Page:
(Edit: I had a comment once I posted this blog where some one told me that “I have learned that I am not my inner voice.”  YES!! So much Yes!! I need to make it clear here that you are NOT this voice. It is years of conditioning and responding to the world that created this voice. You are what is underneath all of this – the kindness, love and amazingness that shows through when this voice is quieted. Its the other reason that learning separation from this highly critical inner voice, so you can get in touch and hear the person that you really are.  )

3. Shut it down.  Geneen talks about telling it (actually YELLING at it) to shut the fuck up. Be as mean to it as it is to you. This needs to be a constant and relentless practice as this voice chatters at us all the time. The more you shut it down and don’t allow it to invade your brain, the more you will be able to stand against it.

That voice has been with us a long time so this practice takes time but it is so worth it.

Why is this worth your time?

Because this voice keeps you playing small. It makes you believe you can never change or be different. It makes you feel like you are not enough as you are. That you are  not enough to:

  • go do what you want to do
  • to speak up
  • to allow for self care
  • for a good relationship
  • for care and love for yourself and others

When you can quiet this voice, you can hear what is beyond that. Your power, your passion and energy. Your worth.

“Oh yeah, I do feel afraid to try this but I know I want to so lets go!”

“I am worth that new opportunity that I am getting at work.”

“This person is not treating me well and I don’t deserve that.”

“Wow. I need a break and I am going to take a few minutes today for myself.”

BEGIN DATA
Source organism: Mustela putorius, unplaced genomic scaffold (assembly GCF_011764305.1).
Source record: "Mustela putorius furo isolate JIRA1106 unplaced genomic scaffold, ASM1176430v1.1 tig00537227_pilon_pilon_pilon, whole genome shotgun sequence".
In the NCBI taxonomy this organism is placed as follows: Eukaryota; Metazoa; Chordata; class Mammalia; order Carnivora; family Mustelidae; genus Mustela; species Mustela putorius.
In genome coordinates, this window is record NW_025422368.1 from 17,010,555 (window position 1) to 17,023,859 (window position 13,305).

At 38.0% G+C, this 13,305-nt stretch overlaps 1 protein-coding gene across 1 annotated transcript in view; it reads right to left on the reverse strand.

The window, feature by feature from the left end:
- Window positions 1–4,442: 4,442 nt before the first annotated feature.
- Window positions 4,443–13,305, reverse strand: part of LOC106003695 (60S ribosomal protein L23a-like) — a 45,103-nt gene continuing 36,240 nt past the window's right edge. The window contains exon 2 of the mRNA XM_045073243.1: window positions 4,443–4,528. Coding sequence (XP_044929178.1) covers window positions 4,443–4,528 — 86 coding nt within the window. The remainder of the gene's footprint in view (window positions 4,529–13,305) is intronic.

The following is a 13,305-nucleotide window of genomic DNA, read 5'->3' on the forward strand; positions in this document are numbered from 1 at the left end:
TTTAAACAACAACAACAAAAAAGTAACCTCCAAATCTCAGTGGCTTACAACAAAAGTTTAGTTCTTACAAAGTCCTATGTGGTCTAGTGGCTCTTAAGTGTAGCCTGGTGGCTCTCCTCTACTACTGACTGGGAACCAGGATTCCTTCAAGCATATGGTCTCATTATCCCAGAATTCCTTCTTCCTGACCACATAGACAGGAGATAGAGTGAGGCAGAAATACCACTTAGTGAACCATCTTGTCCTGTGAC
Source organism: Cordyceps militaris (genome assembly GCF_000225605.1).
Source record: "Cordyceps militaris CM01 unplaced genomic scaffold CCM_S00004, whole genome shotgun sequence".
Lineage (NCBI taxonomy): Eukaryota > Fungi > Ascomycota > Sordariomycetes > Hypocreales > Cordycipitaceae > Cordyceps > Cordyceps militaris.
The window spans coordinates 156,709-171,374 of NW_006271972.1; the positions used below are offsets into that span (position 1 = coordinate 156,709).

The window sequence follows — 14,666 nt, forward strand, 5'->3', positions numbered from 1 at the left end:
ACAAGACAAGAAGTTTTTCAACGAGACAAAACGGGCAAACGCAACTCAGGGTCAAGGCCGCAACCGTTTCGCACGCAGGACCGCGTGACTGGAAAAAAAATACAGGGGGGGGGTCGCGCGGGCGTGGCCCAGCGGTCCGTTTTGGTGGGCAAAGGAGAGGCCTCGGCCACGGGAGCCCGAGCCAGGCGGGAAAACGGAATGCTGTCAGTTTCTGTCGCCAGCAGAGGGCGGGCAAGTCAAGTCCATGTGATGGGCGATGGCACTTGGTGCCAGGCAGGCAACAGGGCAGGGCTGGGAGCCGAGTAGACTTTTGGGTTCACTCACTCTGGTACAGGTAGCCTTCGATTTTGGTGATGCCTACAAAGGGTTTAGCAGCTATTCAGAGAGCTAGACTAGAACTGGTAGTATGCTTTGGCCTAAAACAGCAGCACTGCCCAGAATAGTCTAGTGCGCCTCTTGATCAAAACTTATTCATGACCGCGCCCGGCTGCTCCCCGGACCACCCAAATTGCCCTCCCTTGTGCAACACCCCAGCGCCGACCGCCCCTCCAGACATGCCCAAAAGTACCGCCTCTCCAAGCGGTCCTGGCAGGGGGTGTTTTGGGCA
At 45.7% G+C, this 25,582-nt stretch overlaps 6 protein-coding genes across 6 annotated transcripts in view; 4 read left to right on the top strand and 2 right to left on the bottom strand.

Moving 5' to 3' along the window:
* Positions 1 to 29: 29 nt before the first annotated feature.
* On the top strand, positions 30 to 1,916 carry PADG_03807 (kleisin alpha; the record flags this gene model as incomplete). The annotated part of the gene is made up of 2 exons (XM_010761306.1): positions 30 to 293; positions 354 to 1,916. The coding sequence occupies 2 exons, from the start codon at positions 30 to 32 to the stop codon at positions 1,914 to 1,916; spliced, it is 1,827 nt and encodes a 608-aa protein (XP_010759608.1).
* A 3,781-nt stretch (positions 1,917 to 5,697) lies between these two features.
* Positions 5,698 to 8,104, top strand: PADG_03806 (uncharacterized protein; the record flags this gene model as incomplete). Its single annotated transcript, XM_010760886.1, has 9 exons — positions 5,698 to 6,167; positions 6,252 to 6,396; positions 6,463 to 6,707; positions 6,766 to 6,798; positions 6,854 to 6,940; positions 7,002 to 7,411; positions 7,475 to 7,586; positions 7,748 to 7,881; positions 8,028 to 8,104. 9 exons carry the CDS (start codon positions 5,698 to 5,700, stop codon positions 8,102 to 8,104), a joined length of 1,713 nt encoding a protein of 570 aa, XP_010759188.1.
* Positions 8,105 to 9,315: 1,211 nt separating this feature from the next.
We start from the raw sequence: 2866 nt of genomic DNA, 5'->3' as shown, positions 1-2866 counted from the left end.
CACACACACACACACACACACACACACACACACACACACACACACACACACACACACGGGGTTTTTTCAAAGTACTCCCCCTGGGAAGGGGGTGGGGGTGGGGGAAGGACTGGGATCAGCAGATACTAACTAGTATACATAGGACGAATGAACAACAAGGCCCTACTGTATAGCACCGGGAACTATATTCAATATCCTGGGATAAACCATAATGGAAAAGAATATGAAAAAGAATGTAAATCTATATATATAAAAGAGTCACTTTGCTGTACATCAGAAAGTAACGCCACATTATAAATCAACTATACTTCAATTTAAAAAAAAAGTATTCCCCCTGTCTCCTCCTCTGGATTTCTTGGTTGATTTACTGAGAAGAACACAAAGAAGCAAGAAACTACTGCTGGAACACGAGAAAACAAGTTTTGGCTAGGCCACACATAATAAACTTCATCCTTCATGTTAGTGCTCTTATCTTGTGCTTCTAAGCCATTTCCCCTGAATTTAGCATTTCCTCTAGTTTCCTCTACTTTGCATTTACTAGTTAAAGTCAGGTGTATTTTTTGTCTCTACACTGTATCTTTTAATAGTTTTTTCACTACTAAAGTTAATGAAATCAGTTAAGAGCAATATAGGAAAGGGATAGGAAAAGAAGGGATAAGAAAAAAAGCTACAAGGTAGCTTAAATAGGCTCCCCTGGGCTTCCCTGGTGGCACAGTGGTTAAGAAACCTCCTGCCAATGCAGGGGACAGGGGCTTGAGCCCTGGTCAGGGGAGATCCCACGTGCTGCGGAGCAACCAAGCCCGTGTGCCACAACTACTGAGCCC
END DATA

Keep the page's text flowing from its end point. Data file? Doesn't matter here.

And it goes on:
Quiet that voice down and find who you are under that.

Quiet that voice down and find who you are under that.

You can feel the fear and take action. That inner voice is not who you truly are. Change does not come from shaming and berating ourselves. When you can shut down this voice, there is FINALLY room for patience and kindness towards yourself.

For me now, I can tune into this chatter more quickly and I can shut it down.  Other times, I only recognize it when I feel less than, not worthy or afraid to try something, then I pause and think oh yeah – the voice.  That bitch. Shut up.

Now go! Be amazing! :D

It’s time to #breakthebinge

(guest post from Julie Stubblefield)

Dieting.  We’ve all done it.  We’ve all hated it.  Yet, we keep going back for more.  Despite feeling unworthy, unsuccessful, and unvalidated in the process, dieting is the most-accepted form of self-abuse.

There.  I said it.  Dieting is self-abuse.  What’s scarier is that it is not only accepted, but expected.  Care to take a walk on the dark side with me?

Let me tell you a story of a girl and her friend.  

They spend a lot of time together.  But this girl’s friend is a bit overbearing.  Just when the girl feels like she is being successful, the friend shoots her down.  Just when the girl feels like she is making positive changes in her life, her friend abruptly tells her she can’t.  And when the girl is feeling particularly vulnerable, the friend reminds her of all her failures, pouring salt into the wound.  Even though the friend is more critical than supportive, the girl stays close, keeping her in her daily life.

Upon first glance, we would see this as a pretty dysfunctional relationship.  Why would this girl continue to let this friend in her life?  Who would want to be treated that way?  Who could tolerate it on a daily basis?

The girl is me.  The girl is you.  The friend?  It’s the diet.

Put the word “diet” in place of “friend” in the story above.  Ouch.

We choose to keep ourselves in a nasty relationship with dieting.  We allow ourselves to feel like utter shit when we don’t achieve a goal.  We know what will happen at the end of every diet…self-loathing, disappointment, and frustration.  We blame ourselves.  We think we can’t succeed.  We feel like we are undeserving of changing our bodies.  We are drawn to diets, because we think they are to answer to happiness, the solution to smaller waists, the key to gratification.  Even when we know how we feel when we are on them, what happens when we end them, we keep going back for more.

We are abusing ourselves with dieting.  

If you knew a friend was married to a guy who only let her eat certain foods, required her to workout a certain number of hours per week, and made her feel awful when she couldn’t follow the rules, you would tell her to leave his ass!

If you knew a friend was dating someone who belittled her, made her feel like a failure, and made her cry on a regular basis, you would tell her it’s not a good relationship.